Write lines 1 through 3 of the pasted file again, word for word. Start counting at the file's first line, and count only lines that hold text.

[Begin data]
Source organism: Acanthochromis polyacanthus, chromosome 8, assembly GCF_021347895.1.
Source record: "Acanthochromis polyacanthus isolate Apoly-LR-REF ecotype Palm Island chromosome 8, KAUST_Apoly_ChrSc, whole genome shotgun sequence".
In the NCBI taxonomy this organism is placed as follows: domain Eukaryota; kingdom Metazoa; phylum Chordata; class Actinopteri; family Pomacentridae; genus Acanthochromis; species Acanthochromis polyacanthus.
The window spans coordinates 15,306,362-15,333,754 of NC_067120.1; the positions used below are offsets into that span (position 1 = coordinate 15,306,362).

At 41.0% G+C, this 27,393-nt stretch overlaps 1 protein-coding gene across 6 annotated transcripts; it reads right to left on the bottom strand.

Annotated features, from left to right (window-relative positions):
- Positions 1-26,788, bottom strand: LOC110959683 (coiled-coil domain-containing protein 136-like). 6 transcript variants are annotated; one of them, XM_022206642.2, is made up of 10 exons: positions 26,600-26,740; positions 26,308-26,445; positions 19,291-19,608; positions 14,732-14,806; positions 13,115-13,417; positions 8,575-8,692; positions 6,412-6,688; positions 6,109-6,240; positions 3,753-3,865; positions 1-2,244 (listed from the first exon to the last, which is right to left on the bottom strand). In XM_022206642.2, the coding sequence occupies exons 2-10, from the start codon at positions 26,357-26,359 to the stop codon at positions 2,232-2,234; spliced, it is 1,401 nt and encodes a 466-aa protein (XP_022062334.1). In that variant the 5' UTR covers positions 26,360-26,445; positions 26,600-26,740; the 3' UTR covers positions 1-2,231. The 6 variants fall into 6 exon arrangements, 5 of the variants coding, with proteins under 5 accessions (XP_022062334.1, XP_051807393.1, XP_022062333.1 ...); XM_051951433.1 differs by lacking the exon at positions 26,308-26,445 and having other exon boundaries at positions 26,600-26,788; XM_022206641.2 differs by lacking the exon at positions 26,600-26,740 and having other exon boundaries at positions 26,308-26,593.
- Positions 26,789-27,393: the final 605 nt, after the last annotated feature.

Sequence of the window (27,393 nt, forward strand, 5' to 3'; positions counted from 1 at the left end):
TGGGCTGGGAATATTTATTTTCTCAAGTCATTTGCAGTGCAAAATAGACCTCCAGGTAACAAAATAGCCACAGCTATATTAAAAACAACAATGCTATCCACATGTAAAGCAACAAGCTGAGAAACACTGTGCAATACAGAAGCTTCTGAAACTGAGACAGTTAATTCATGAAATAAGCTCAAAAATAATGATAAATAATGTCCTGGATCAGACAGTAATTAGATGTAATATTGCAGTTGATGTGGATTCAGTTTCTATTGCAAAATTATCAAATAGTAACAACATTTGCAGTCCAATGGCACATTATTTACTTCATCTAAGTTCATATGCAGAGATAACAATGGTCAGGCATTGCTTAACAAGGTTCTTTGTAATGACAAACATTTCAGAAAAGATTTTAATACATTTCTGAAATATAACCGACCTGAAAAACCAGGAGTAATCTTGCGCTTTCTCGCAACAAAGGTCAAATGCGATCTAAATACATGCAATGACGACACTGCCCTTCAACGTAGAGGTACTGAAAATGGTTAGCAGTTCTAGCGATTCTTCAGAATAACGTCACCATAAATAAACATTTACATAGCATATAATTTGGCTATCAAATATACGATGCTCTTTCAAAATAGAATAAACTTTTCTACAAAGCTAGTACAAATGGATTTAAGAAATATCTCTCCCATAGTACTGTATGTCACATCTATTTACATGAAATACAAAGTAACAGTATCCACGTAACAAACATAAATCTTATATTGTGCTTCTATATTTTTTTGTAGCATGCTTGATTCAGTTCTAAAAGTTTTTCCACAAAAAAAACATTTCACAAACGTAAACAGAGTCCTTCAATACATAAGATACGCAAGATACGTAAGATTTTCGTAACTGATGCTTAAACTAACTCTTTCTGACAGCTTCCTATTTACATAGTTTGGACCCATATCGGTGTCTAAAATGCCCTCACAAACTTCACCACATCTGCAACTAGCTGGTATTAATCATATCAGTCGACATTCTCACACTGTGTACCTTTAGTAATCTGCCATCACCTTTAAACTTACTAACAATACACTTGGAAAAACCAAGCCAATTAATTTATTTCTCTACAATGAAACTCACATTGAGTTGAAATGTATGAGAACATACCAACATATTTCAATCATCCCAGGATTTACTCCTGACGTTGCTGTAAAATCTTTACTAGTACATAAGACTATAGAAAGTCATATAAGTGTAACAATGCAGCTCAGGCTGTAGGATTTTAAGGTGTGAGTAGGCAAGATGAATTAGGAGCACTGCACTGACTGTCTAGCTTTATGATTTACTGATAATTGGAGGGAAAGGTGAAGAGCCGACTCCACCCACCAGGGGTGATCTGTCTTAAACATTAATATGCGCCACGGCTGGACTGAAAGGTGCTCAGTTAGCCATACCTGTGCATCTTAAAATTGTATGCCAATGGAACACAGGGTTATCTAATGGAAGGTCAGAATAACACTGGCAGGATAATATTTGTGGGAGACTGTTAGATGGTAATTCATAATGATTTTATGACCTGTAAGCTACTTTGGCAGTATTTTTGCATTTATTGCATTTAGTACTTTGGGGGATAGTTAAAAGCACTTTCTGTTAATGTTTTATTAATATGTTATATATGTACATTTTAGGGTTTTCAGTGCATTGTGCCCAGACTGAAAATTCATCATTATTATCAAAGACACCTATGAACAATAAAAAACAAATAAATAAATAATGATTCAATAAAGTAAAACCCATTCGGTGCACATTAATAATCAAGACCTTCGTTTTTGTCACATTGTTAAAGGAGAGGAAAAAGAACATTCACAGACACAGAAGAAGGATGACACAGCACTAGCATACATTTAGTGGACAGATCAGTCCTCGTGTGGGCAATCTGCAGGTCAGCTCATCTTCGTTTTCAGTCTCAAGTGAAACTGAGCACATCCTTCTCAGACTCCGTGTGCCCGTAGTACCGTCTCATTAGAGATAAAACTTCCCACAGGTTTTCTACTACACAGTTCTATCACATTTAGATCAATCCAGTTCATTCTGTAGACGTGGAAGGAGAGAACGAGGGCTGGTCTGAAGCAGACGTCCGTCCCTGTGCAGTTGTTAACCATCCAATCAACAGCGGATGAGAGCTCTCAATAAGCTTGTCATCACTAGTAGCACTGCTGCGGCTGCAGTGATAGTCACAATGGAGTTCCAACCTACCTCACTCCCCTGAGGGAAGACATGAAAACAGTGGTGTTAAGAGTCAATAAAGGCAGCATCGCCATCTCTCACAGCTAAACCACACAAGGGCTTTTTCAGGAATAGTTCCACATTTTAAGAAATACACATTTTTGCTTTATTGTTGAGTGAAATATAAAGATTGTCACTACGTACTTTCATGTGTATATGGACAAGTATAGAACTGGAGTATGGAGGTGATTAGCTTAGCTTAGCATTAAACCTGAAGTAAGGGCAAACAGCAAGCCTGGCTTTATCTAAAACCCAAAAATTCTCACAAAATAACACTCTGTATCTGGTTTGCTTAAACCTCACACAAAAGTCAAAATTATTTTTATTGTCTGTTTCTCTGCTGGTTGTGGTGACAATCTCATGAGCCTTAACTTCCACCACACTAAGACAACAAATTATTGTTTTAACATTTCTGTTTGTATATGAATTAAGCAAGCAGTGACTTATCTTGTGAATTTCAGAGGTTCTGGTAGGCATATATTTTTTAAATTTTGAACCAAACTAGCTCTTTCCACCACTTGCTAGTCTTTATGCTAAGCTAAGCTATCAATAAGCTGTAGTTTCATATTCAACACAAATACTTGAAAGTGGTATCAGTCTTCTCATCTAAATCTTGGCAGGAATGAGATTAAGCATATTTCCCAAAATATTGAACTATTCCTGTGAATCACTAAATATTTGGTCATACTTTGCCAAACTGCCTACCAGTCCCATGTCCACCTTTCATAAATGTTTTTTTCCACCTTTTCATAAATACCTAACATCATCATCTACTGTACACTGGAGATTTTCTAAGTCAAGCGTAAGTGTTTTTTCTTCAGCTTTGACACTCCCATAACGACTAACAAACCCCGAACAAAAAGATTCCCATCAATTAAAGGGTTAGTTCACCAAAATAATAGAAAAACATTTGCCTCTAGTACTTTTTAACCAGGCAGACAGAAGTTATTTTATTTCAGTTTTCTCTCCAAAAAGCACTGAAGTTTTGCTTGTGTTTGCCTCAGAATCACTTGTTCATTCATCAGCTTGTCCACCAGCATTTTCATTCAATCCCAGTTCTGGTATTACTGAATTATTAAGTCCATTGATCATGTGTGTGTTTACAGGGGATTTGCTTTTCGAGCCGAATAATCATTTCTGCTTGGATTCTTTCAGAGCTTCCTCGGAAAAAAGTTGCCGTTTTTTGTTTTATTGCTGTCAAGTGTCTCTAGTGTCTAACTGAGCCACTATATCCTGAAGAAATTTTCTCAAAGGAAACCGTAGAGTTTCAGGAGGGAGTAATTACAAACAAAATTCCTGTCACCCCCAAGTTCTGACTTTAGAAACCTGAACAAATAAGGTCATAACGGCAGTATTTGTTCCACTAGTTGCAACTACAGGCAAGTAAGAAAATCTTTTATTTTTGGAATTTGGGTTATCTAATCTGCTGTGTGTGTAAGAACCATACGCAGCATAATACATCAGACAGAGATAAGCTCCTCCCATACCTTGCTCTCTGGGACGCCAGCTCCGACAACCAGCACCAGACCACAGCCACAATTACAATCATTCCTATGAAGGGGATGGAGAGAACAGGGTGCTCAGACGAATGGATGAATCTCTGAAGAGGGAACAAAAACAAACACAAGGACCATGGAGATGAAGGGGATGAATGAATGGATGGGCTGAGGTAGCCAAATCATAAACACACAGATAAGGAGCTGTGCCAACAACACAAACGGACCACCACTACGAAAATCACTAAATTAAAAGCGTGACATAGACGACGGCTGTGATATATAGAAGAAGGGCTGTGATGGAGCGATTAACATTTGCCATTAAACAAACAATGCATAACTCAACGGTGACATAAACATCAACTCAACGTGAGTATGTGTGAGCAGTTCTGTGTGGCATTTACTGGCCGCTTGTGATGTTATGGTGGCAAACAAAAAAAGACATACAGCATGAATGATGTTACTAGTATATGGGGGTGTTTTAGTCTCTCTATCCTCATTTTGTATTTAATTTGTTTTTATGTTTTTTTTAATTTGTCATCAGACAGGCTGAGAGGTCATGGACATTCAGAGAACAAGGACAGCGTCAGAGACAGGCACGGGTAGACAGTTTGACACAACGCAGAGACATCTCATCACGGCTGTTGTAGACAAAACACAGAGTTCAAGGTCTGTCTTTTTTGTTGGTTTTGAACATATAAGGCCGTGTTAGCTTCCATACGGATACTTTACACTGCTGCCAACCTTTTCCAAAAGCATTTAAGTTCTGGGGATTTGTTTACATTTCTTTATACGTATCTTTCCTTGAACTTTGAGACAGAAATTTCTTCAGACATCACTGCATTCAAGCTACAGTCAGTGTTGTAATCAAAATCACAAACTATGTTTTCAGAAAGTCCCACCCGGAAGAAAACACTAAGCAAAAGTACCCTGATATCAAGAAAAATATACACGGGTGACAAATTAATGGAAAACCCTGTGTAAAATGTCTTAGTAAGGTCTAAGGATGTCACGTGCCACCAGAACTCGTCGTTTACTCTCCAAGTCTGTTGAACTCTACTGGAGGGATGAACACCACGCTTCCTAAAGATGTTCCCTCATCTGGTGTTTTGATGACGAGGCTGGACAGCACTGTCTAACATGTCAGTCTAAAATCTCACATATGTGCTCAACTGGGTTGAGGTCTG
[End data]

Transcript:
Source organism: Acanthochromis polyacanthus, chromosome 8, assembly GCF_021347895.1.
Source record: "Acanthochromis polyacanthus isolate Apoly-LR-REF ecotype Palm Island chromosome 8, KAUST_Apoly_ChrSc, whole genome shotgun sequence".
In the NCBI taxonomy this organism is placed as follows: domain Eukaryota; kingdom Metazoa; phylum Chordata; class Actinopteri; family Pomacentridae; genus Acanthochromis; species Acanthochromis polyacanthus.